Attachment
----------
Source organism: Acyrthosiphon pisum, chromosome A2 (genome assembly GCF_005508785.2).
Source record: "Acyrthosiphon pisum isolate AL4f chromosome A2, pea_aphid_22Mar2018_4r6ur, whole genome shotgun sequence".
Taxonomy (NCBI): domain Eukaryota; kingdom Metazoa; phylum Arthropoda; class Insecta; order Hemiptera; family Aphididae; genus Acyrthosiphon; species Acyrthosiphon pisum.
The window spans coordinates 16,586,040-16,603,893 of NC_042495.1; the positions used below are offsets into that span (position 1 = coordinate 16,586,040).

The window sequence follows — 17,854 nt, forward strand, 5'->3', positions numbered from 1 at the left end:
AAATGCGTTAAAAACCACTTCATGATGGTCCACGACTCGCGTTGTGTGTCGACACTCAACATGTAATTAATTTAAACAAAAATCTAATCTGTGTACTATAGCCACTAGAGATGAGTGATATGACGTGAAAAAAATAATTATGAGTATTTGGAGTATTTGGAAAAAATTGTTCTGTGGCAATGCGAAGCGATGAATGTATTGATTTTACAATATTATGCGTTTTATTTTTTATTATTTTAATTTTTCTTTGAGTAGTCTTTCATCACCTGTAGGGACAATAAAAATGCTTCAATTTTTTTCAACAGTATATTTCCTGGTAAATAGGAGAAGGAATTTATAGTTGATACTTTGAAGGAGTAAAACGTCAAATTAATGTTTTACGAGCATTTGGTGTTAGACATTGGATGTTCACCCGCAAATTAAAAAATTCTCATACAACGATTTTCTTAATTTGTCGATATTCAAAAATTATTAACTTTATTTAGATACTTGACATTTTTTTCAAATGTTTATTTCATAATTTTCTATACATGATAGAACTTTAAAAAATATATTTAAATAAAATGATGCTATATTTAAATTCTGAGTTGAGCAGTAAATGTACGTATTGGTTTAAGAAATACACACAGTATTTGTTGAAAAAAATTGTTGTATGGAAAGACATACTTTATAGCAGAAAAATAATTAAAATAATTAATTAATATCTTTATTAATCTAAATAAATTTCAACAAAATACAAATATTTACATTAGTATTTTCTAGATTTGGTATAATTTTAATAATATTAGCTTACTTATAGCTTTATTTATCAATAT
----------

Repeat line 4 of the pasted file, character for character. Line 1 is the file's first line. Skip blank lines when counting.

The window spans coordinates 16,586,040-16,603,893 of NC_042495.1; the positions used below are offsets into that span (position 1 = coordinate 16,586,040).